Down the Shore by John Adinolfi

Photo of heart drawn in sand washing away

John Adinolfi is the 2nd place winner of Streetlight’s 2022 Flash Fiction Contest     All the times of their lives happened at the shore. She was a lifeguard. He was beach patrol. He tripped over her rescue board and she bandaged his wounded leg. Six weeks later they were married at sunrise, with ocean foam slapping at their feet. Soon, she was building sandcastles with their youngest while he taught the older ones how to surf cast. Later, grandkids would overrun their beach house every summer. Then, when it was just the two of … Continue reading Down the Shore by John Adinolfi

The Ukrainian Seamstress by Gary Beaumier

aerial view of smoky city, protestors

A soldier brings his torn field jacket to her “So much blown to pieces,” he says. She carries the heavy scent of tobacco and you can almost see the charred buildings in her eyes like gravestones. “There’s always someone who wants to break the world,” she answers. She leads him to her bed again where he can take her to the forgetting places and he strokes her hair and his lips trespass all along her breasts as he claims her for his inviolate country. And later when they share a cigarette —even as a bomb … Continue reading The Ukrainian Seamstress by Gary Beaumier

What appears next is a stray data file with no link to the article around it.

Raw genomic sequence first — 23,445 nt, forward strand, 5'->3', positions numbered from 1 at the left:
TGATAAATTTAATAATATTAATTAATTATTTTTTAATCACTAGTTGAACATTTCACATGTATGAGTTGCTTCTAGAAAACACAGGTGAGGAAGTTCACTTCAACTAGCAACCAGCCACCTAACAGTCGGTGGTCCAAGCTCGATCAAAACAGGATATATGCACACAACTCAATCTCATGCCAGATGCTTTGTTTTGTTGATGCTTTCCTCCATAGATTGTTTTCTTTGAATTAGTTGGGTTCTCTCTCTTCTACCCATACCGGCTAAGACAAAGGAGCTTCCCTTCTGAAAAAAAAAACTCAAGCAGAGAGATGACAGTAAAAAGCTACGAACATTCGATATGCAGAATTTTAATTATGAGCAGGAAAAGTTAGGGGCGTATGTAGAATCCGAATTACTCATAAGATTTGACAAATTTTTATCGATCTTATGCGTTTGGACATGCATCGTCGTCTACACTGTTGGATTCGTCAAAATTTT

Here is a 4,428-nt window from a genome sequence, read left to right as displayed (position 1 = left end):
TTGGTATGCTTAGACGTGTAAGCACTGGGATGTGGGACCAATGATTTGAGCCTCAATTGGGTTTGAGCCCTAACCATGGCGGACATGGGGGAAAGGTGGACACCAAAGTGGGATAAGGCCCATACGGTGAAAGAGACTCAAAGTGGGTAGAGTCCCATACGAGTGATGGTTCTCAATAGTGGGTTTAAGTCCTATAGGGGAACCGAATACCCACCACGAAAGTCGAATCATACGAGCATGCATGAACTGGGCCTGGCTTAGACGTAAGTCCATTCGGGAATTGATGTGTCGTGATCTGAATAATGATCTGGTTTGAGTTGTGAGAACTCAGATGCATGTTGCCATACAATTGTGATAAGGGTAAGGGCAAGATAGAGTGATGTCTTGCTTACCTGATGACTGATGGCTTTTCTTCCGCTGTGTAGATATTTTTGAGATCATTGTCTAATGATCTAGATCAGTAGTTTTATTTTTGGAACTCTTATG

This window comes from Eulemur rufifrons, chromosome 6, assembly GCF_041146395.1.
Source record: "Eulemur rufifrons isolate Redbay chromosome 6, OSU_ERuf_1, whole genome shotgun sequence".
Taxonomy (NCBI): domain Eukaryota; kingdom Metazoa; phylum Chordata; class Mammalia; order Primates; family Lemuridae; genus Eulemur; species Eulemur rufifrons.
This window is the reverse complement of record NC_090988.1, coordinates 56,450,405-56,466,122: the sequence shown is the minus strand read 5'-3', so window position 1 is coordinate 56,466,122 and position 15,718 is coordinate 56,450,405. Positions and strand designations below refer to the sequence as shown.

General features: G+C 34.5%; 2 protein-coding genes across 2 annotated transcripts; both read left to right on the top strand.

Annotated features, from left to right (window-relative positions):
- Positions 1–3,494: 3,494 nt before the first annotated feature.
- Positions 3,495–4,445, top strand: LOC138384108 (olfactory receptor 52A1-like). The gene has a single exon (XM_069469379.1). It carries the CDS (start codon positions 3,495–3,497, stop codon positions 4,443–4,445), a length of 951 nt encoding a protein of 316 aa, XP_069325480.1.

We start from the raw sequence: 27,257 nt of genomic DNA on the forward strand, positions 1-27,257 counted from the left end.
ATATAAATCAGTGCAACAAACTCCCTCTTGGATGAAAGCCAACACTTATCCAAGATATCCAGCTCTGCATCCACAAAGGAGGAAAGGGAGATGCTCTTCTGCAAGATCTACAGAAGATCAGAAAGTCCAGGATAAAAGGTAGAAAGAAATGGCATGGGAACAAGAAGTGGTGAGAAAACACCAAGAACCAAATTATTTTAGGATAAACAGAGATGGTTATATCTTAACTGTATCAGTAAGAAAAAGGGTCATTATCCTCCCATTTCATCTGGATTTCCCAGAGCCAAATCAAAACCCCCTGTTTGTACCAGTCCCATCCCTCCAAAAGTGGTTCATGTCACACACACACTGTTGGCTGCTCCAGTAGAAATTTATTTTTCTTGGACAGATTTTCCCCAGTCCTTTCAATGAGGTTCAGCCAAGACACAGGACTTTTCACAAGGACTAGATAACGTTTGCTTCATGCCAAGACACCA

Tsunami Stones by Karen Mittelman

Photo looking through redrocks

All along the coastline of Japan, hundreds of tall stone tablets stand as warnings about the possibility of natural disasters. Many date back to the 1880s, when two deadly tsunamis battered the coast and killed more than twenty thousand people. Carved with care, the ancient tablets convey messages from one generation to the next, advising those who read them to seek high ground after an earthquake, and to avoid low-lying areas in case of floods. One of the most well-known is called the Aneyoshi tablet, a four-foot slab of stone placed high up on the … Continue reading Tsunami Stones by Karen Mittelman